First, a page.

Cocrystal formation between chiral compounds: How cocrystals differ from salts

Géraldine Springuel, Koen Robeyns, Bernadette Norberg, Johan Wouters, Tom Leyssens

Research output: Contribution to journalArticlepeer-review

Abstract

A cocrystal screening of a series of chiral target compounds was performed in order to investigate the propensity for two optically active compounds to cocrystallize in an enantiospecific manner. Thirteen novel cocrystal systems were identified, out of which 11 are enantiospecific and two present a diastereomeric cocrystal pair, yielding a total of 15 novel cocrystals. Six of these are structurally characterized in this study. A meticulous search in the Cambridge Structural Database (CSD) has allowed expanding this study. The results led us to the conclusion that enantiospecific cocrystallization seems to be the common rule of thumb, as over 85% of cocrystal systems behave enantiospecifically. Directionality of the hydrogen bonding motifs is likely responsible for the cocrystals' predilection toward enantiospecificity, while salts are mainly stabilized by less directional electrostatic interactions, leading to the formation of diastereomeric pairs.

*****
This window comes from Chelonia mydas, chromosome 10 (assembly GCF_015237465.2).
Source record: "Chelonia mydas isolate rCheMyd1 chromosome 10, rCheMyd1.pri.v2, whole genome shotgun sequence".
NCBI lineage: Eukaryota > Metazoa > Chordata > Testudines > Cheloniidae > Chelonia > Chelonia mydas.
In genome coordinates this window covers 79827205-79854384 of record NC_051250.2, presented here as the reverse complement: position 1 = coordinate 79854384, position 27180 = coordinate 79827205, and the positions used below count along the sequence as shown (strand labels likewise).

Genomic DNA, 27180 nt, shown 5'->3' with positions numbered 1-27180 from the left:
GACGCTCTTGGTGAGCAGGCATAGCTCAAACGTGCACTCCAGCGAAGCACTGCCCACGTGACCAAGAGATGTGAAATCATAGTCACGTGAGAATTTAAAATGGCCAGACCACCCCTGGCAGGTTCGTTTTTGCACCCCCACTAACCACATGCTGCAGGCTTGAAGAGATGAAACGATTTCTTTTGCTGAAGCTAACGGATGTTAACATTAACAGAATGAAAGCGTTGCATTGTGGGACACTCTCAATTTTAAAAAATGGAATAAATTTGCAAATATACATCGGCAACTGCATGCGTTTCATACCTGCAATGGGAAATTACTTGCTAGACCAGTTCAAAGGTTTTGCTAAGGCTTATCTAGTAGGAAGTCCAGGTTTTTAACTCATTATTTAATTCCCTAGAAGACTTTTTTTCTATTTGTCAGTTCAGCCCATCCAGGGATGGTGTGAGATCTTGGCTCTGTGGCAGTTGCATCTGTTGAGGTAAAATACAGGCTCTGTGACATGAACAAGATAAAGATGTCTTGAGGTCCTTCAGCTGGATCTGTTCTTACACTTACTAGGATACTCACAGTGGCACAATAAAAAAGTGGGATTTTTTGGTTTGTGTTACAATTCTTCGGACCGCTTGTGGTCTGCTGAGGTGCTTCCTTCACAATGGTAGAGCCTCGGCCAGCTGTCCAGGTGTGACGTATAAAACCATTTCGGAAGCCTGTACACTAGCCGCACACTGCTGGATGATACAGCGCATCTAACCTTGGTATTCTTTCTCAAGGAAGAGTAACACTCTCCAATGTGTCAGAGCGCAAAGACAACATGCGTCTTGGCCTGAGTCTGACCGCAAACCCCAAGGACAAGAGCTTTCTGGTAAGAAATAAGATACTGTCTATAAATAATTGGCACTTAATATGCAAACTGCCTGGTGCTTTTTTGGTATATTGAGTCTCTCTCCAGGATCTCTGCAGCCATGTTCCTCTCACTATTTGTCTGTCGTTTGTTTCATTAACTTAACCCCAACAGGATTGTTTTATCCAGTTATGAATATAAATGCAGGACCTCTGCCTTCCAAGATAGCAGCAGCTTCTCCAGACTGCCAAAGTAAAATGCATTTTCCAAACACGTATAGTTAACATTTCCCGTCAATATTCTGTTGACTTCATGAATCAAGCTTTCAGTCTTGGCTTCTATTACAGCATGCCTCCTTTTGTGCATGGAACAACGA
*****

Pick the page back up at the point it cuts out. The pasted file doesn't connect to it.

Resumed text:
Original languageEnglish
Pages (from-to)3996-4004
Number of pages9
JournalCrystal Growth and Design
Volume14
Issue number8
DOIs
Publication statusPublished - 6 Aug 2014

Fingerprint Dive into the research topics of 'Cocrystal formation between chiral compounds: How cocrystals differ from salts'. Together they form a unique fingerprint.

Cite this